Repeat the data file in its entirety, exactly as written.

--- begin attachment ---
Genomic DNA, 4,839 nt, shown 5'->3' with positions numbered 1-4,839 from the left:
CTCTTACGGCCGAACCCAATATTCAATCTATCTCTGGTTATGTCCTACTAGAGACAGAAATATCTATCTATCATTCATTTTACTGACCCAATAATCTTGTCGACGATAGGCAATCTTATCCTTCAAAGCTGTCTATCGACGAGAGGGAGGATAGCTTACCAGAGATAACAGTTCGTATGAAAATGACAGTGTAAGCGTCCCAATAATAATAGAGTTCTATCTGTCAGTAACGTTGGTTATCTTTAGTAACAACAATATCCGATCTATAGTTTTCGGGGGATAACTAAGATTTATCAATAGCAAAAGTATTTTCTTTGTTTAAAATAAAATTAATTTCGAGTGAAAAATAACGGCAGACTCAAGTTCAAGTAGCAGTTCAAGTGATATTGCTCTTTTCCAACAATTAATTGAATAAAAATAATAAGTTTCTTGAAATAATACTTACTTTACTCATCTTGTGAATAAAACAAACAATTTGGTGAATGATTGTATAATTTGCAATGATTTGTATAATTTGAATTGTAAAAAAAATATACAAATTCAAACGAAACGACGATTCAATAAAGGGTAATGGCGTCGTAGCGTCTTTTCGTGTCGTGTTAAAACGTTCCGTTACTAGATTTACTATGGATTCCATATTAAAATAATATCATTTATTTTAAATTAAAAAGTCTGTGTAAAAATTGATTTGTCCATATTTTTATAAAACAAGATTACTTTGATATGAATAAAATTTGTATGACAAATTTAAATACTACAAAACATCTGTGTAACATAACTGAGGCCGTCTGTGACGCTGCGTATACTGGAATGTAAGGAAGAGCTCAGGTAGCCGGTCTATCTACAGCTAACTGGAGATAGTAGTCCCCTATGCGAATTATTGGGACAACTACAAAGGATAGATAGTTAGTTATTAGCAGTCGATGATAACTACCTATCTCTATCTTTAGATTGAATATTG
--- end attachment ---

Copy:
Genomic DNA, 4,839 nt, shown 5'->3' with positions numbered 1-4,839 from the left:
CTCTTACGGCCGAACCCAATATTCAATCTATCTCTGGTTATGTCCTACTAGAGACAGAAATATCTATCTATCATTCATTTTACTGACCCAATAATCTTGTCGACGATAGGCAATCTTATCCTTCAAAGCTGTCTATCGACGAGAGGGAGGATAGCTTACCAGAGATAACAGTTCGTATGAAAATGACAGTGTAAGCGTCCCAATAATAATAGAGTTCTATCTGTCAGTAACGTTGGTTATCTTTAGTAACAACAATATCCGATCTATAGTTTTCGGGGGATAACTAAGATTTATCAATAGCAAAAGTATTTTCTTTGTTTAAAATAAAATTAATTTCGAGTGAAAAATAACGGCAGACTCAAGTTCAAGTAGCAGTTCAAGTGATATTGCTCTTTTCCAACAATTAATTGAATAAAAATAATAAGTTTCTTGAAATAATACTTACTTTACTCATCTTGTGAATAAAACAAACAATTTGGTGAATGATTGTATAATTTGCAATGATTTGTATAATTTGAATTGTAAAAAAAATATACAAATTCAAACGAAACGACGATTCAATAAAGGGTAATGGCGTCGTAGCGTCTTTTCGTGTCGTGTTAAAACGTTCCGTTACTAGATTTACTATGGATTCCATATTAAAATAATATCATTTATTTTAAATTAAAAAGTCTGTGTAAAAATTGATTTGTCCATATTTTTATAAAACAAGATTACTTTGATATGAATAAAATTTGTATGACAAATTTAAATACTACAAAACATCTGTGTAACATAACTGAGGCCGTCTGTGACGCTGCGTATACTGGAATGTAAGGAAGAGCTCAGGTAGCCGGTCTATCTACAGCTAACTGGAGATAGTAGTCCCCTATGCGAATTATTGGGACAACTACAAAGGATAGATAGTTAGTTATTAGCAGTCGATGATAACTACCTATCTCTATCTTTAGATTGAATATTG